What is Gingivitis?
Gingivitis is the first stage of gum disease (periodontal disease) that is characterized by inflamed or swollen gums around the teeth. Gingivitis can range from very mild to severe, so you might not even know that you have developed the condition. Maintaining good oral health through proper dental hygiene practice can help to prevent or reduce your risk of gingivitis.
A healthy gum line is firm and typically light pink. Gingivitis is often characterized by soft, puffy, dark red gums that tend to bleed easily, especially when you floss or brush. However, gingivitis is not typically painful, so it is difficult to self-diagnose the condition. Other signs and symptoms may include occasional tender gums, bad breath or receding gums.
Those who are at higher risk of developing gingivitis include those who have general illness, practice poor dental hygiene, pregnant women (due to a change in hormones that cause greater sensitivity to the gums), and diabetics who do not properly control the disease. Crowded or misaligned teeth, rough-edged tooth fillings or crowns, and unclean mouth appliances such as braces, can increase the risk of plaque build-up and gingivitis. Smoking, aging, genetic predisposition, stress, inadequate nutrition, puberty, substance abuse, HIV infection, and certain medication use can also be risk factors.
Gingivitis is caused by bacteria found in dental plaque that gathers on the teeth brought on by poor oral hygiene. Plaque is a sticky film that gathers quickly on the teeth. It builds up when sugars and starches from the foods that you eat interact with the bacteria that is naturally present in your mouth. Daily removal of plaque through brushing and flossing is important because plaque tends to re-form rapidly–usually in 24 hours.
Plaque that is left on the surface of the teeth for more than two or three days can harden under the gum line, at which point it becomes tartar. Tartar then makes a protective shield over the plaque, sealing in the bacteria, and making the removal process much more difficult. The longer tartar and plaque remain on the teeth, the more the gingiva, the gum area around the base of your teeth, become irritated, swollen and sensitive.
If gingivitis is not detected and treated in a timely manner, the condition can lead to more serious gum disease, known as periodontitis, and eventually tooth loss. Gingivitis can lead to inflammation and infections in and around the area of the tissues that support the teeth. This can include the gums, the tooth socket, and the ligaments between the gums and the tooth that stabilize each tooth.
At your dental check-up, your dentist will examine your mouth and teeth and check for swollen, soft or deep red gums. Plaque and tartar deposits are mostly visible to the eye and may be found at the base of the teeth. Further testing and x-rays are not typically necessary, though they may help to determine whether inflammation has spread deep into the supporting structures and tissues of the teeth.
The most effective way to prevent gingivitis and other tooth and gum diseases is to practice proper dental hygiene. This commonly includes regular six-month visits to the dentist, as well as brushing twice a day and flossing daily. Use a toothbrush with soft bristles that reach the gumline when you brush. Electric spin brushes can also be effective in gently and smoothly removing plaque, and the gentle massage of the spin brush can additionally help to strengthen the gums. Antibacterial mouth rinses may also be recommended in addition to your daily brushing and flossing regimen. People who are prone to developing gingivitis may even be encouraged to brush and floss after every single meal. Other appliances, such as water irrigation devices (waterpik), special toothpicks, toothbrushes and other devices may also be recommended. While you may be vigilant about brushing and flossing, visiting your dentist can further reduce your risk of developing disease because your dentist can provide deep, thorough cleanings and fluoride treatment, which can thoroughly remove tartar build-up.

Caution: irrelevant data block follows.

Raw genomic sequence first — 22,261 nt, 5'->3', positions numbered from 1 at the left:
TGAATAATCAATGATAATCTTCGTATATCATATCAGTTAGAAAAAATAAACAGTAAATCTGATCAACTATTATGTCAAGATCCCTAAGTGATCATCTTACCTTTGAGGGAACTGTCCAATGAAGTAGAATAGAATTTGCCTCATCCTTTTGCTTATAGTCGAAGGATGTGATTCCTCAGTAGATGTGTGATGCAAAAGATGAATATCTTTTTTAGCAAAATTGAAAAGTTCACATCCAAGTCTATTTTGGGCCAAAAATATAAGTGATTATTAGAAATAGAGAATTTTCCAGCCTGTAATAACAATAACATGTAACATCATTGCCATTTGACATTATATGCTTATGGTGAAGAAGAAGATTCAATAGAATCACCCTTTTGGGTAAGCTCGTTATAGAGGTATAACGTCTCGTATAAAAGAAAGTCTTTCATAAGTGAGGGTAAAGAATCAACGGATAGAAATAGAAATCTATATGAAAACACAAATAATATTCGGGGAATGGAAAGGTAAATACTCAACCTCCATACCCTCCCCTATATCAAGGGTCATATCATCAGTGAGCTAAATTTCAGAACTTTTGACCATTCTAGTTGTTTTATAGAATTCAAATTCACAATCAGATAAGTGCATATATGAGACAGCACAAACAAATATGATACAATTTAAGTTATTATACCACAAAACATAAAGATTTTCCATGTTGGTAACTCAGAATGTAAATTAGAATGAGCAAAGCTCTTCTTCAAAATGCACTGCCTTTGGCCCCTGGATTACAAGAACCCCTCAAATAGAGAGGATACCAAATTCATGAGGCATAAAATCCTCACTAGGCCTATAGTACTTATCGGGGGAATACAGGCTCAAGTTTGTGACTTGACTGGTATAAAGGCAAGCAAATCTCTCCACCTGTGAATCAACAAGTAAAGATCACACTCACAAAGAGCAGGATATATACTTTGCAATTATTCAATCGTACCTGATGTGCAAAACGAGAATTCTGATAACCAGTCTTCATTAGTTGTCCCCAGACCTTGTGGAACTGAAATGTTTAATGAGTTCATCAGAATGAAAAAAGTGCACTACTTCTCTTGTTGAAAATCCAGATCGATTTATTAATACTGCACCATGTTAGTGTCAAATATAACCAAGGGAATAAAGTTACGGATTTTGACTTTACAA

Effective treatment for gingivitis requires professional care and cleaning. The goal for gingivitis treatment is to eliminate swelling and inflammation. Your dentist or dental hygienist may use a variety of tools and devices in order to remove deposits of plaque and tartar. If the gum disease has progressed to a more severe stage, laser treatment may be required to help successfully remove the tartar and bacteria that has caused gingivitis. Following your professional cleaning has taken place, your swollen gums may lessen within one or two weeks. Your gums may continue to be sensitive during this time, so warm salt water rinses may be soothing and help to build up the gums, in addition to good oral hygiene practices. You may also consider taking an over-the-counter anti-inflammatory drug to help reduce discomfort caused by rigorous cleaning.
If you have crowded or misaligned teeth, your dentist may refer you to an orthodontist to discuss treatment plans in order to align your teeth and reduce your risk of developing plaque and tartar.
Preparing for Your Appointment
There are a number of questions you may want to ask your dentist at your appointment to better understand your condition and what to do. For example:
- Will my dental insurance cover the treatments you’re recommending?
- What are alternative options to the approach you’re suggesting?
- How often should I brush?
- How often should I floss?
- What steps can I take at home to keep my gums and teeth healthy?
Questions your dentist may ask you to help better understand your history may include:
- How often do you brush your teeth?
- What medications do you take?
- When did you begin experiencing symptoms?
- Do you use dental floss? How often?